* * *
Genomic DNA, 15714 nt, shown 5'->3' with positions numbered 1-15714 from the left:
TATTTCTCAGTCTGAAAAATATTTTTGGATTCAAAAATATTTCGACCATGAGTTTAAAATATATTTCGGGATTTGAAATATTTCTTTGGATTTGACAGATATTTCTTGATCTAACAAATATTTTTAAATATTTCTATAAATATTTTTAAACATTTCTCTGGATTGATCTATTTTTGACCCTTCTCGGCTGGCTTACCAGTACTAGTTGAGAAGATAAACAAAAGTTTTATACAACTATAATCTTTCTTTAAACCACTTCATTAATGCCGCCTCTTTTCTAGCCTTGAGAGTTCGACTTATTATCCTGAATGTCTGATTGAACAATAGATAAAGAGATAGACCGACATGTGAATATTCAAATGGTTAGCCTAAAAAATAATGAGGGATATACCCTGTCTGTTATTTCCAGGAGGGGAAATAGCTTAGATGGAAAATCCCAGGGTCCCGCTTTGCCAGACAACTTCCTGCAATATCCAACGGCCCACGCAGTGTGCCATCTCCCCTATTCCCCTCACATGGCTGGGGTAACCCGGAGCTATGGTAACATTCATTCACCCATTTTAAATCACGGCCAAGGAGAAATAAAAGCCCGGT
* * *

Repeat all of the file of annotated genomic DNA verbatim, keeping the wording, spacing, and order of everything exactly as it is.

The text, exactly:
Genomic DNA, 15714 nt, shown 5'->3' with positions numbered 1-15714 from the left:
TATTTCTCAGTCTGAAAAATATTTTTGGATTCAAAAATATTTCGACCATGAGTTTAAAATATATTTCGGGATTTGAAATATTTCTTTGGATTTGACAGATATTTCTTGATCTAACAAATATTTTTAAATATTTCTATAAATATTTTTAAACATTTCTCTGGATTGATCTATTTTTGACCCTTCTCGGCTGGCTTACCAGTACTAGTTGAGAAGATAAACAAAAGTTTTATACAACTATAATCTTTCTTTAAACCACTTCATTAATGCCGCCTCTTTTCTAGCCTTGAGAGTTCGACTTATTATCCTGAATGTCTGATTGAACAATAGATAAAGAGATAGACCGACATGTGAATATTCAAATGGTTAGCCTAAAAAATAATGAGGGATATACCCTGTCTGTTATTTCCAGGAGGGGAAATAGCTTAGATGGAAAATCCCAGGGTCCCGCTTTGCCAGACAACTTCCTGCAATATCCAACGGCCCACGCAGTGTGCCATCTCCCCTATTCCCCTCACATGGCTGGGGTAACCCGGAGCTATGGTAACATTCATTCACCCATTTTAAATCACGGCCAAGGAGAAATAAAAGCCCGGT